DXVK currently works well with D3D10 / D3D11 games, so Philip Rebol focuses on VKD3D to do the same with Direct3D 12 on top of the Vulkan layer. Just last week there was a big surge of activity from Rebohle.
He clarified his intentions on the list of Wine developers. Philip is currently seeking to get the D3D12 render from Deus Ex: Mankind Divided, working on VKD3D. For this to happen, there are several missing parts that VKD3D must address.
The reason he raised this issue on the mailing list is the conversation about how best to handle user-defined shaders in VKD3D to implement functional bits as computational shaders, which will then be processed by Vulkan drivers for areas that do not display 1:1 between D3D12 and Vulkan. To integrate shaders into VKD3D, his initial idea was to compile GLSL shaders during assembly into the C header containing the SPIR-V view, and then the VKD3D code itself referred to it. This will introduce a new glslangValidator dependency for the conversion process, or there are other alternatives such as shaderc.
Although Henri Verbeet of CodeWeavers expressed his preference for writing shaders in HLSL and then used existing tools to convert this, as opposed to introducing a new build-time dependency, this could run into problems, and Philip would prefer to avoid writing shaders in HLSL.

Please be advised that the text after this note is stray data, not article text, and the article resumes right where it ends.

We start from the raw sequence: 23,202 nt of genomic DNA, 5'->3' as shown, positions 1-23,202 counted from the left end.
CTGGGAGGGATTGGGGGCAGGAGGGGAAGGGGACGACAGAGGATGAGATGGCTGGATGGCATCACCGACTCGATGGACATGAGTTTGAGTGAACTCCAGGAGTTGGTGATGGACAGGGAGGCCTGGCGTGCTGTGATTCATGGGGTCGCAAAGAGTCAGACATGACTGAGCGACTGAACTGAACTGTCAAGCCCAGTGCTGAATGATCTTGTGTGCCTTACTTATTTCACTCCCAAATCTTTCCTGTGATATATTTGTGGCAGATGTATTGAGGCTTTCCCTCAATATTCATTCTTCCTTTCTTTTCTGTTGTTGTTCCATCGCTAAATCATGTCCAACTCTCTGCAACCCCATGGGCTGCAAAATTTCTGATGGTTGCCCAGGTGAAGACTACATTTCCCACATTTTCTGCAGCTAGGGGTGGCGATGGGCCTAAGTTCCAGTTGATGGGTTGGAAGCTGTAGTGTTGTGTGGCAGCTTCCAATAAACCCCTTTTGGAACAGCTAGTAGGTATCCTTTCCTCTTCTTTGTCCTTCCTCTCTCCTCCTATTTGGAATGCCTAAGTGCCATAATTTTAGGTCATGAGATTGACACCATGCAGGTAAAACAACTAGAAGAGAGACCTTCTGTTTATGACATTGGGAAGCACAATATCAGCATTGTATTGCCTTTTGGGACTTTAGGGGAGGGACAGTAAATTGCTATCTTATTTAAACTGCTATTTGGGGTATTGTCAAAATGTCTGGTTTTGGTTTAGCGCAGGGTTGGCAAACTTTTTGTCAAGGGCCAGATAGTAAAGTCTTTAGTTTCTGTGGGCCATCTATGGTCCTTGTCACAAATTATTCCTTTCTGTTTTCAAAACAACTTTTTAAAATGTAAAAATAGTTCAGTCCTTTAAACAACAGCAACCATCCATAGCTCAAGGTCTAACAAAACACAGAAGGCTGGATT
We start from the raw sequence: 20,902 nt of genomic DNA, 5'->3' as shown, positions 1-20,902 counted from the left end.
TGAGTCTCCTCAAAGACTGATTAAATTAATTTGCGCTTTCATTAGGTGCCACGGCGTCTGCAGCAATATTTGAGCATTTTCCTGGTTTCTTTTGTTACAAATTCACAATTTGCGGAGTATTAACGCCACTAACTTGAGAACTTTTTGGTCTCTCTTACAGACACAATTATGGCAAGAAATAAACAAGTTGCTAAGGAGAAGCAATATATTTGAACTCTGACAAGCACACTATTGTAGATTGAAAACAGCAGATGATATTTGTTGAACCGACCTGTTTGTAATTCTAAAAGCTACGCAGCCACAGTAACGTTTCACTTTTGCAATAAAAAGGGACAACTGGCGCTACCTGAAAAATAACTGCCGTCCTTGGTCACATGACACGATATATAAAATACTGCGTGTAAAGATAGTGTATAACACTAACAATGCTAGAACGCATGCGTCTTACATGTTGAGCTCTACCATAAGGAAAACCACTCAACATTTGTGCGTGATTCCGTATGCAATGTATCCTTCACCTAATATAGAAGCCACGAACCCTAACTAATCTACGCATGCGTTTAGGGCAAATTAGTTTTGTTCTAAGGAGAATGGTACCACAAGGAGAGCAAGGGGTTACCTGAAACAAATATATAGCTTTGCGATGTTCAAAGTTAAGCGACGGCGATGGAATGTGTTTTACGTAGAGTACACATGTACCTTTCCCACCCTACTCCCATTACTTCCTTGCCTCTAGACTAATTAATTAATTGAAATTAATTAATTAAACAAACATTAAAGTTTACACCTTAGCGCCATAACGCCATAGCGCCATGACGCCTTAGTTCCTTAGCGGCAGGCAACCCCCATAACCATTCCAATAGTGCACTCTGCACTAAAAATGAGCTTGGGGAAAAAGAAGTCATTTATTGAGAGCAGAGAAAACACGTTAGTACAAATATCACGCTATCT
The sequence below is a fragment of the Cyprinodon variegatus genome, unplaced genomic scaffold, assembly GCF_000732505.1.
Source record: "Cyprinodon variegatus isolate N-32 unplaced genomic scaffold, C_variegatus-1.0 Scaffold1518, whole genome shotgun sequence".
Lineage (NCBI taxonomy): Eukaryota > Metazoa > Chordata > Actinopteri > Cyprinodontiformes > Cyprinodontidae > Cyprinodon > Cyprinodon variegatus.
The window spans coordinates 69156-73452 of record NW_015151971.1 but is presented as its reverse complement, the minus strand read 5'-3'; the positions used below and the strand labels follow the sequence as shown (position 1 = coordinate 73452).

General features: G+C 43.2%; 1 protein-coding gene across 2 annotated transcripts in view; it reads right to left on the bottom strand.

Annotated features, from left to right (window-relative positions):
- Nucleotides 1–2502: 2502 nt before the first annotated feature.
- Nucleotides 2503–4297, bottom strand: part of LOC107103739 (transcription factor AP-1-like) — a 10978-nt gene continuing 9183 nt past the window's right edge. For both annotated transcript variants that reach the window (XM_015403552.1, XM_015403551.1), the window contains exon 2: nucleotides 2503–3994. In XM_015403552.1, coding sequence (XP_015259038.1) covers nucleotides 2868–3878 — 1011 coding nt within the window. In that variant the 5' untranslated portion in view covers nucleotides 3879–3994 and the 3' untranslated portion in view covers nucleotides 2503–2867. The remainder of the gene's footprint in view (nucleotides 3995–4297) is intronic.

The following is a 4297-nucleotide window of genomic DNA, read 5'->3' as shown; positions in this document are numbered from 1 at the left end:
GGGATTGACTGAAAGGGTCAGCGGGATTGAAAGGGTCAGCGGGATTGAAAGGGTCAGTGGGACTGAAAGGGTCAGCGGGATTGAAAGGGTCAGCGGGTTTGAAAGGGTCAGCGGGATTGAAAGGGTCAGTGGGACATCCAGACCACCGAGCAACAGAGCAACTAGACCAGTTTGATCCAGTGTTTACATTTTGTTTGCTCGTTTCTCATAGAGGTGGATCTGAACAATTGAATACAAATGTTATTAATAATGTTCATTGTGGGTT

The question of how best to work with shaders in VKD3D is still being solved, but the good news is that Philip is now working not only on DXVK, but also on VKD3D.
The resulting D3D12 render from Deus Ex: Mankind Divided, working on VKD3D, will also be interesting, as it will allow you to compare the performance of D3D11 with DXVK. In addition, there is its own Linux port Deus Ex: Mankind Divided from Feral Interactive, which, in turn, works through OpenGL.